It takes 10,000 hours to master a skill. How do you get there? A lot has been said regarding the ways we learn, motivate, and manage. I would like to inform you of crucial ideas for training, garnered from spending over twenty years in the field. In order to learn we must unshackle the mind; sometimes the biggest obstacle to learning is ourselves. I would also like to share some insights on how to manage employees, to allow them to reach their full potential, and discuss what the future holds for training and management, and the role technology will play in overcoming the challenges in employee development.
First, I want to give you a little example from my own life. In my spare time, ever since I was a kid, I have been flying airplanes. When the day is stressful I’ll pull into the hanger, hop in a plane, and leave the surface world behind. It’s incredibly freeing, but it didn’t happen overnight. From day one, I had someone guiding me–my father was a pilot and showed me the ropes. Learning here had a smooth progression; because my teacher was familiar, putting in the flight hours was natural. I remember my first solo flight; you would think that it would be scary, having to man the plane myself, but it wasn’t. My father was on the radio, but it felt like he was right next to me, because of all the previous times he had been. I was ready, it felt comfortable to move onto doing things myself here, flying alone. There’s something ritualistic about the pre-flight procedure; it’s clearly important to do, checking your instruments, but after many repetitions, it becomes second nature.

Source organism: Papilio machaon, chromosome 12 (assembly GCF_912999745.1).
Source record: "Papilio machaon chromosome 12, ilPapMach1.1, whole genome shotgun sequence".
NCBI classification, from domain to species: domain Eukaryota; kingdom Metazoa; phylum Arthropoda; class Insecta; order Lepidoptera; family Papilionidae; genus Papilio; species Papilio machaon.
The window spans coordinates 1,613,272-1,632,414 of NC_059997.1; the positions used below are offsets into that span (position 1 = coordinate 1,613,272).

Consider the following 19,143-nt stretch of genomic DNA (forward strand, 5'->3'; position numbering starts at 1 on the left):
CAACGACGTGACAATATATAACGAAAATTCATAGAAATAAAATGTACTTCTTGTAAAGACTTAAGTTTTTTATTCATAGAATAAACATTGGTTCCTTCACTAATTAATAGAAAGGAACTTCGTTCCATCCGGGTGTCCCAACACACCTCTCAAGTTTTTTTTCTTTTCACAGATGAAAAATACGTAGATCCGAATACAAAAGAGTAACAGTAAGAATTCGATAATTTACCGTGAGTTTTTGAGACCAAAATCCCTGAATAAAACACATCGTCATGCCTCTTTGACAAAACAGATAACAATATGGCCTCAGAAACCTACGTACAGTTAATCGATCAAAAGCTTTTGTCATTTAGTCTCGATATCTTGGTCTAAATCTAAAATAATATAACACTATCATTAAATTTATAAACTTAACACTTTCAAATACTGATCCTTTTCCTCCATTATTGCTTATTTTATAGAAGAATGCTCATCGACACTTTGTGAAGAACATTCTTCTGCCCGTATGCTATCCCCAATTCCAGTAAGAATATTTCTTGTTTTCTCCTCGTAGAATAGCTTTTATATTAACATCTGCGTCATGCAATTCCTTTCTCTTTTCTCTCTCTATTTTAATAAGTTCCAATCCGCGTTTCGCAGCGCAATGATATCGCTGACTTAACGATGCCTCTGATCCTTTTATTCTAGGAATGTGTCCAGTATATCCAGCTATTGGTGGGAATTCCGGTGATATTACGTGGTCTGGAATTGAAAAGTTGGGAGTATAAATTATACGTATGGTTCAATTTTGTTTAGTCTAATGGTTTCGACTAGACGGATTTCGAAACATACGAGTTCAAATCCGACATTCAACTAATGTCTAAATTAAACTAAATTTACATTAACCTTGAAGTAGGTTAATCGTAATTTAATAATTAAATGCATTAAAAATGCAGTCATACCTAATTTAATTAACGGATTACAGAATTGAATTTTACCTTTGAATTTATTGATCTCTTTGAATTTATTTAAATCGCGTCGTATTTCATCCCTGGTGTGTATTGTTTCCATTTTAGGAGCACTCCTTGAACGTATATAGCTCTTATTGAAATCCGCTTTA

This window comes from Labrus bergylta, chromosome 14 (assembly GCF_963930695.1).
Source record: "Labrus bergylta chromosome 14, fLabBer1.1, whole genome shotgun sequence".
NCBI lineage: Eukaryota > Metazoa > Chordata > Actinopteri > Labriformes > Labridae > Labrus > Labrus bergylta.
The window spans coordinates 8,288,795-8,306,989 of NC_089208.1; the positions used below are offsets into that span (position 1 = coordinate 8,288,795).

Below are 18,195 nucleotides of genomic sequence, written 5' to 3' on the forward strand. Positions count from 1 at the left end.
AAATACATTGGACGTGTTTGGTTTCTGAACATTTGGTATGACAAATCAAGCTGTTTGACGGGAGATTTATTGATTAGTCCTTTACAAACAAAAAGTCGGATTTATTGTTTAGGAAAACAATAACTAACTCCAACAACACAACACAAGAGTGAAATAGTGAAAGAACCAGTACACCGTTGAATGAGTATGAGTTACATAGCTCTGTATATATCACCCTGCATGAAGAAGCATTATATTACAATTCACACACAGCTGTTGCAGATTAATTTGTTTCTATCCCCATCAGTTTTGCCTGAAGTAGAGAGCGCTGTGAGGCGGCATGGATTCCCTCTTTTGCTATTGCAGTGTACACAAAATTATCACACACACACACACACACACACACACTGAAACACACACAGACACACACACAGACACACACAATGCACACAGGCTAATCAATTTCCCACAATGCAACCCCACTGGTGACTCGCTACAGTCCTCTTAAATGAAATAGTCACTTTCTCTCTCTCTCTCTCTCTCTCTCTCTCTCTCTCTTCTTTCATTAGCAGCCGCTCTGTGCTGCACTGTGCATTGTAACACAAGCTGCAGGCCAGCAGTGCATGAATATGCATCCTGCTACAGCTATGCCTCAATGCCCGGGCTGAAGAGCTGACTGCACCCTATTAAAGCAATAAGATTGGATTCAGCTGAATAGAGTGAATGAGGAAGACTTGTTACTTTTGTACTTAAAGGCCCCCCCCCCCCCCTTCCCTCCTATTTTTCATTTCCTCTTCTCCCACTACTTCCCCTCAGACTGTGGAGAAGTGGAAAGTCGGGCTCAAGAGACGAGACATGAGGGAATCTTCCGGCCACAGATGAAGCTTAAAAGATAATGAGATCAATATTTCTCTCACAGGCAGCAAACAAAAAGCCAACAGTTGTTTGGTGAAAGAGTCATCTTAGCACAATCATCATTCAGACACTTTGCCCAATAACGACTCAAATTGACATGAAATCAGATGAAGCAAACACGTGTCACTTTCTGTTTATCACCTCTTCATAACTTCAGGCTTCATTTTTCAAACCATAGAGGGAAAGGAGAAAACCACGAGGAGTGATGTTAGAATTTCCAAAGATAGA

I would like to contrast this to a later experience. As a young man, I was quite passionate about flying, so I decided I would try to become a professional pilot. I signed up for college classes. Mind you, at this point, I had already been solo flying since I was sixteen. Well, I got into those classes, and a couple of weeks into it I was done. The way the subject was being taught to me squashed any of the desire that I had to learn. Empty formalism and the drudgery of rote sucked the motivation right out of the endeavor.
I mention this story because I think it’s illustrative of what happens in workplaces and classrooms everywhere. Either people are being motivated to learn, or the mode of training and learning is not working for them. First, let’s talk about the individual and the obstacles there, and then move on to what managers can do. We can all relate to feeling that we never should have given up piano lessons or stopped speaking French after high school, because now that we’re adults, our brains just aren’t wired to learn the way they used to be.